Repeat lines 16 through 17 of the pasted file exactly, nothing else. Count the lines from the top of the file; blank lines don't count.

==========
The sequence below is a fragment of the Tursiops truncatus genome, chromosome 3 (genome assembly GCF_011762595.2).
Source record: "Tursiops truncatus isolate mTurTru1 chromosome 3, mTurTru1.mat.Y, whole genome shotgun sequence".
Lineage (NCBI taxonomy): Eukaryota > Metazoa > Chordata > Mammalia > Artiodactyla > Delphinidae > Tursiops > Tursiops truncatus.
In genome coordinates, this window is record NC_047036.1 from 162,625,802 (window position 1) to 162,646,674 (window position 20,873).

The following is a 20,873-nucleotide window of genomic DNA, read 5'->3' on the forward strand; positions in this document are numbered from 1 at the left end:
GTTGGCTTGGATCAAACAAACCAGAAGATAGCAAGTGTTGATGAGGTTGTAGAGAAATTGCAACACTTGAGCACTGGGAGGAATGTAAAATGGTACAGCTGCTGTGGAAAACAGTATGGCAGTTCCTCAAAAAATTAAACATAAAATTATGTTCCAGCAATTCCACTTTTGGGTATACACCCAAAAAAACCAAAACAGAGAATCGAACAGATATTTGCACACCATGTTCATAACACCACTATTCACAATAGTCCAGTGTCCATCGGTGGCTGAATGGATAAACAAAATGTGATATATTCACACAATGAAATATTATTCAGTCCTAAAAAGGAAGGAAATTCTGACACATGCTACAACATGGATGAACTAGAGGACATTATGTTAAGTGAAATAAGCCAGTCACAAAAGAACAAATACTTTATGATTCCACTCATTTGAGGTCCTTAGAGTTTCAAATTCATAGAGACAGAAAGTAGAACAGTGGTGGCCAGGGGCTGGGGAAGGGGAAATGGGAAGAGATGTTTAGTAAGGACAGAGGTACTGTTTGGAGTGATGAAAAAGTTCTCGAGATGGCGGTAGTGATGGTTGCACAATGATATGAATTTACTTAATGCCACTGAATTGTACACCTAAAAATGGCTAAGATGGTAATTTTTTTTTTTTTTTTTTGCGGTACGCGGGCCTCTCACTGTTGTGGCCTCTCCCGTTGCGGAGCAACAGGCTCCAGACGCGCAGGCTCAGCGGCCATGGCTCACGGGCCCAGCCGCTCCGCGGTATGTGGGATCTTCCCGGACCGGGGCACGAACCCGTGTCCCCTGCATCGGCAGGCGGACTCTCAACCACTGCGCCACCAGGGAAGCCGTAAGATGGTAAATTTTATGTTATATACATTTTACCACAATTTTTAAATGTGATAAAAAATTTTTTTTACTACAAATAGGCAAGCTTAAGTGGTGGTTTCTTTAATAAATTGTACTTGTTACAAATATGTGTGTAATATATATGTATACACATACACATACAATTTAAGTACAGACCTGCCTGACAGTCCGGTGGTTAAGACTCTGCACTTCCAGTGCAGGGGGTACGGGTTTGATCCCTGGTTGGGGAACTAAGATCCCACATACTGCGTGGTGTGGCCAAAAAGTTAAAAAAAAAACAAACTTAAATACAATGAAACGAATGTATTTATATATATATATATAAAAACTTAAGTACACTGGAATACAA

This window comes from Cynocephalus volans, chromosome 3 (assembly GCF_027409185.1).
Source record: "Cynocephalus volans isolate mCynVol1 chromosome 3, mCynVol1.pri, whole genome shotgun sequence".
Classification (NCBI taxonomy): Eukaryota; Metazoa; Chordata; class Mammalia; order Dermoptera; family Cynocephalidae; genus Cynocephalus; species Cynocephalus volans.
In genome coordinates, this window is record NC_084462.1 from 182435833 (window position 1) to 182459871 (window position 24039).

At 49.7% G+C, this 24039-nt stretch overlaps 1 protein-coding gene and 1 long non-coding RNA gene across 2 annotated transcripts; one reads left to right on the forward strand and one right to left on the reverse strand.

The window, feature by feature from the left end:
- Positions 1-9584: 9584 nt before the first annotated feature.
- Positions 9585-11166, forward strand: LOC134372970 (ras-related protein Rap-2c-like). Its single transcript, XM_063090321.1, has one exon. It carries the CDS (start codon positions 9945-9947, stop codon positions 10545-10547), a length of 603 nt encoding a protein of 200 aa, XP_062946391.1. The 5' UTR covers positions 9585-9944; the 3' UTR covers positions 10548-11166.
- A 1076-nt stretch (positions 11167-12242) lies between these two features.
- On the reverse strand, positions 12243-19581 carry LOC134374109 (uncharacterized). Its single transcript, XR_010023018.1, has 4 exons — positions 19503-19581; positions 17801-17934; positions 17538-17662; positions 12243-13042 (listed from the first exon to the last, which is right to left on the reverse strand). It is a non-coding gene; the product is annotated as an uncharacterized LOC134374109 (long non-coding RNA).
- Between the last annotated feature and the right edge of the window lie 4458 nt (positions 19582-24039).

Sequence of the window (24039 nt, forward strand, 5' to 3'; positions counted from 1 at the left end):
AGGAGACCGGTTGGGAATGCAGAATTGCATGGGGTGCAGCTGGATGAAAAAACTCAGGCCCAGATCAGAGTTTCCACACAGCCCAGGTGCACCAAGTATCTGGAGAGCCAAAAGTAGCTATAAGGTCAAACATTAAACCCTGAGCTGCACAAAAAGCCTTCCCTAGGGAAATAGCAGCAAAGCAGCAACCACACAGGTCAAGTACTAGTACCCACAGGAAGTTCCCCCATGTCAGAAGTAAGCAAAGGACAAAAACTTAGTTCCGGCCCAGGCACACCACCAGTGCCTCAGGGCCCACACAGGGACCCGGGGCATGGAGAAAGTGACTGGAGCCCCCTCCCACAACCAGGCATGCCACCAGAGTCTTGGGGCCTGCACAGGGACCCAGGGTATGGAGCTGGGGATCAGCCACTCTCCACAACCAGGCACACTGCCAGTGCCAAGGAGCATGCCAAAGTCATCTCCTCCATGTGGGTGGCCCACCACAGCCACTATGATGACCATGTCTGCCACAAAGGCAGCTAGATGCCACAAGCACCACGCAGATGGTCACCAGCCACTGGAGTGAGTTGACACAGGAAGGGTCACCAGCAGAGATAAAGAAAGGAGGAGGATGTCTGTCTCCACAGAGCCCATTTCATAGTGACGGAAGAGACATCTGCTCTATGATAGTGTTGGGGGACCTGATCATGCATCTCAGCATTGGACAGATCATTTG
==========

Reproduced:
- On the reverse strand, positions 12243-19581 carry LOC134374109 (uncharacterized). Its single transcript, XR_010023018.1, has 4 exons — positions 19503-19581; positions 17801-17934; positions 17538-17662; positions 12243-13042 (listed from the first exon to the last, which is right to left on the reverse strand). It is a non-coding gene; the product is annotated as an uncharacterized LOC134374109 (long non-coding RNA).
- Between the last annotated feature and the right edge of the window lie 4458 nt (positions 19582-24039).